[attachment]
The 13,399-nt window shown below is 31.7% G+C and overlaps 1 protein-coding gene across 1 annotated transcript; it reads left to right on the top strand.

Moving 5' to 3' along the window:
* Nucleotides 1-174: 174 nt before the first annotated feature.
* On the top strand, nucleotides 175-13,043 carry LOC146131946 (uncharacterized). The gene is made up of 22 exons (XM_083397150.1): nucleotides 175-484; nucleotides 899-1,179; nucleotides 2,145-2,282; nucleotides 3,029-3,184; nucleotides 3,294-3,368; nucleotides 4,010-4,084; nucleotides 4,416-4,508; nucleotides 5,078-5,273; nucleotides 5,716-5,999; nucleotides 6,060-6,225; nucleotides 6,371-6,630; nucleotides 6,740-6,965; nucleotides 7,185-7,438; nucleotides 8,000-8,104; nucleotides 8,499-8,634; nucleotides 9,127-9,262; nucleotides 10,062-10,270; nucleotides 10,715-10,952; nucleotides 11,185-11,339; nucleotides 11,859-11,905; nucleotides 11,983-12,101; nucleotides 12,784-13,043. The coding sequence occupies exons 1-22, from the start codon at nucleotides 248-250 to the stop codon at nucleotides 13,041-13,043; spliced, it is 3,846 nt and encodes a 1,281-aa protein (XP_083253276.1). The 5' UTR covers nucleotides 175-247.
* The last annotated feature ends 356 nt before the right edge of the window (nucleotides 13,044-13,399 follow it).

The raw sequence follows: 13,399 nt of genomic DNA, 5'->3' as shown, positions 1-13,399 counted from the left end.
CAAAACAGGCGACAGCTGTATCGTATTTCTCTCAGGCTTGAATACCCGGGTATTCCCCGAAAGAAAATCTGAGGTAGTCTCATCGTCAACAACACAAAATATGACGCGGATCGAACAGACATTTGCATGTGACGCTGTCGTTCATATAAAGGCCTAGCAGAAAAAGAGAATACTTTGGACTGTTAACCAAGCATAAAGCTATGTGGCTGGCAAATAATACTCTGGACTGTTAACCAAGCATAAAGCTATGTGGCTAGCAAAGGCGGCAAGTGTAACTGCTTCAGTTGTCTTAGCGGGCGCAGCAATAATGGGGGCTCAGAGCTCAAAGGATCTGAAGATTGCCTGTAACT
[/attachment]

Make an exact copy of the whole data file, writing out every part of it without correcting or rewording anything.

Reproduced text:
The 13,399-nt window shown below is 31.7% G+C and overlaps 1 protein-coding gene across 1 annotated transcript; it reads left to right on the top strand.

Moving 5' to 3' along the window:
* Nucleotides 1-174: 174 nt before the first annotated feature.
* On the top strand, nucleotides 175-13,043 carry LOC146131946 (uncharacterized). The gene is made up of 22 exons (XM_083397150.1): nucleotides 175-484; nucleotides 899-1,179; nucleotides 2,145-2,282; nucleotides 3,029-3,184; nucleotides 3,294-3,368; nucleotides 4,010-4,084; nucleotides 4,416-4,508; nucleotides 5,078-5,273; nucleotides 5,716-5,999; nucleotides 6,060-6,225; nucleotides 6,371-6,630; nucleotides 6,740-6,965; nucleotides 7,185-7,438; nucleotides 8,000-8,104; nucleotides 8,499-8,634; nucleotides 9,127-9,262; nucleotides 10,062-10,270; nucleotides 10,715-10,952; nucleotides 11,185-11,339; nucleotides 11,859-11,905; nucleotides 11,983-12,101; nucleotides 12,784-13,043. The coding sequence occupies exons 1-22, from the start codon at nucleotides 248-250 to the stop codon at nucleotides 13,041-13,043; spliced, it is 3,846 nt and encodes a 1,281-aa protein (XP_083253276.1). The 5' UTR covers nucleotides 175-247.
* The last annotated feature ends 356 nt before the right edge of the window (nucleotides 13,044-13,399 follow it).

The raw sequence follows: 13,399 nt of genomic DNA, 5'->3' as shown, positions 1-13,399 counted from the left end.
CAAAACAGGCGACAGCTGTATCGTATTTCTCTCAGGCTTGAATACCCGGGTATTCCCCGAAAGAAAATCTGAGGTAGTCTCATCGTCAACAACACAAAATATGACGCGGATCGAACAGACATTTGCATGTGACGCTGTCGTTCATATAAAGGCCTAGCAGAAAAAGAGAATACTTTGGACTGTTAACCAAGCATAAAGCTATGTGGCTGGCAAATAATACTCTGGACTGTTAACCAAGCATAAAGCTATGTGGCTAGCAAAGGCGGCAAGTGTAACTGCTTCAGTTGTCTTAGCGGGCGCAGCAATAATGGGGGCTCAGAGCTCAAAGGATCTGAAGATTGCCTGTAACT